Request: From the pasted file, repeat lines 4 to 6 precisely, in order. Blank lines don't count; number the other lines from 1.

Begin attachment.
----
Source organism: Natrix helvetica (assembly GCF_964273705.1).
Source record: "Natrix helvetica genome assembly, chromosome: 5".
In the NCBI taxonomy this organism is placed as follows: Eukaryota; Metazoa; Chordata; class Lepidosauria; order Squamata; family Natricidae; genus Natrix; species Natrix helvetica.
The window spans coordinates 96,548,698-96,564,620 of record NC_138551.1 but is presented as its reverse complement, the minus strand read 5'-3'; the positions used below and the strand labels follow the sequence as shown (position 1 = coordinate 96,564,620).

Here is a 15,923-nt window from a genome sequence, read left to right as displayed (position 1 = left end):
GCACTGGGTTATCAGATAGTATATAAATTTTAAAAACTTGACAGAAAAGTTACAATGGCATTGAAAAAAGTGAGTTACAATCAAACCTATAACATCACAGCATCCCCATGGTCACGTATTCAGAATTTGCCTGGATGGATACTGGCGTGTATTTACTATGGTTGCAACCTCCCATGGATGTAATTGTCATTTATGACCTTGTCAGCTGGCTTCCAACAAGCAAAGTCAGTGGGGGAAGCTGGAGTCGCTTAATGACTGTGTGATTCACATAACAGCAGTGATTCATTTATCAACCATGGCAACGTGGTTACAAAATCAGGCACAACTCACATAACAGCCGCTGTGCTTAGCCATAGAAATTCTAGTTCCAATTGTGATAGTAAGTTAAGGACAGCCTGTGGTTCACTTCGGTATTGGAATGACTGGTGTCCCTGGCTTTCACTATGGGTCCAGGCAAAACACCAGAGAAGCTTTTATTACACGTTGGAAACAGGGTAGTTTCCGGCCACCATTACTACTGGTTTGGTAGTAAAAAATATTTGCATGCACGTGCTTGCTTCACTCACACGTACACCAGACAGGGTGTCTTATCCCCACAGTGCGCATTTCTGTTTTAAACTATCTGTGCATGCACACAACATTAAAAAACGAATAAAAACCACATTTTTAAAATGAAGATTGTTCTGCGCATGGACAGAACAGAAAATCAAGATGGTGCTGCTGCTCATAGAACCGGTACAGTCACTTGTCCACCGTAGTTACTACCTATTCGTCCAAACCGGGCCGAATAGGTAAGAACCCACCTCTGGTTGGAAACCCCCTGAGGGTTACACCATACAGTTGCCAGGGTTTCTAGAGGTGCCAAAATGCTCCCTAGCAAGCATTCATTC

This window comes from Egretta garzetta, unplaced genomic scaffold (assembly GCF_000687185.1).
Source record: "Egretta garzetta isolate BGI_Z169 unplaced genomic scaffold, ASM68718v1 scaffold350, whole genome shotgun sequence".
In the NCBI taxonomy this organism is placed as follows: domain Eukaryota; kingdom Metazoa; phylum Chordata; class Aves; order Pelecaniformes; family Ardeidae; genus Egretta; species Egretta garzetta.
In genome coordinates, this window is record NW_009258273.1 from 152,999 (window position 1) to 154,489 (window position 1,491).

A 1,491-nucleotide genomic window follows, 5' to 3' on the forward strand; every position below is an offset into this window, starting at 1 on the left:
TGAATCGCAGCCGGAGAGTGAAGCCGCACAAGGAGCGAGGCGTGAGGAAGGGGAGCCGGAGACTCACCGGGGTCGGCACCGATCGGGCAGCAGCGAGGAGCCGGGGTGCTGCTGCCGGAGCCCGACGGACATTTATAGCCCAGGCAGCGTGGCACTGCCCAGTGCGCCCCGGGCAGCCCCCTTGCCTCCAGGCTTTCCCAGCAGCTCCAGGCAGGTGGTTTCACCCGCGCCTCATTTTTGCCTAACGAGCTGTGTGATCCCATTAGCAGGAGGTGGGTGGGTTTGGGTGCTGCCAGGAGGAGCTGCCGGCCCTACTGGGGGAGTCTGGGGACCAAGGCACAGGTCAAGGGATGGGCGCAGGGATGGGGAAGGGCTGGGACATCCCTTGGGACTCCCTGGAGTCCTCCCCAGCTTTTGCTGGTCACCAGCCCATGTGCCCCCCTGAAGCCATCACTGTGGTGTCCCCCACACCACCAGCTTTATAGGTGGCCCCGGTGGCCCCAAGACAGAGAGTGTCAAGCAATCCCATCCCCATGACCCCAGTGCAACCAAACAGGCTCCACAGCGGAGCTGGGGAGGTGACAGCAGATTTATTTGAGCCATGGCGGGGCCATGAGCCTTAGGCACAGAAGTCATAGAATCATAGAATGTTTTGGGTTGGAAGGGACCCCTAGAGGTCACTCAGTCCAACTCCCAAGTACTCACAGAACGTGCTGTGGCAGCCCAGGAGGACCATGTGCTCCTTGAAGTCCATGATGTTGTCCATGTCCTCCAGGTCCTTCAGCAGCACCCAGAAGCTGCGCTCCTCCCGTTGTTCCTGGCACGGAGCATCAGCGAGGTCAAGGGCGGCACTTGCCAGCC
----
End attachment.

The window spans coordinates 96,548,698-96,564,620 of record NC_138551.1 but is presented as its reverse complement, the minus strand read 5'-3'; the positions used below and the strand labels follow the sequence as shown (position 1 = coordinate 96,564,620).

Here is a 15,923-nt window from a genome sequence, read left to right as displayed (position 1 = left end):
GCACTGGGTTATCAGATAGTATATAAATTTTAAAAACTTGACAGAAAAGTTACAATGGCATTGAAAAAAGTGAGTTACAATCAAACCTATAACATCACAGCATCCCCATGGTCACGTATTCAGAATTTGCCTGGATGGATACTGGCGTGTATTTACTATGGTTGCAACCTCCCATGGATGTAATTGTCATTTATGACCTTGTCAGCTGGCTTCCAACAAGCAAAGTCAGTGGGGGAAGCTGGAGTCGCTTAATGACTGTGTGATTCACATAACAGCAGTGATTCATTTATCAACCATGGCAACGTGGTTACAAAATCAGGCACAACTCACATAACAGCCGCTGTGCTTAGCCATAGAAATTCTAGTTCCAATTGTGATAGTAAGTTAAGGACAGCCTGTGGTTCACTTCGGTATTGGAATGACTGGTGTCCCTGGCTTTCACTATGGGTCCAGGCAAAACACCAGAGAAGCTTTTATTACACGTTGGAAACAGGGTAGTTTCCGGCCACCATTACTACTGGTTTGGTAGTAAAAAATATTTGCATGCACGTGCTTGCTTCACTCACACGTACACCAGACAGGGTGTCTTATCCCCACAGTGCGCATTTCTGTTTTAAACTATCTGTGCATGCACACAACATTAAAAAACGAATAAAAACCACATTTTTAAAATGAAGATTGTTCTGCGCATGGACAGAACAGAAAATCAAGATGGTGCTGCTGCTCATAGAACCGGTACAGTCACTTGTCCACCGTAGTTACTACCTATTCGTCCAAACCGGGCCGAATAGGTAAGAACCCACCTCTGGTTGGAAACCCCCTGAGGGTTACACCATACAGTTGCCAGGGTTTCTAGAGGTGCCAAAATGCTCCCTAGCAAGCATTCATTC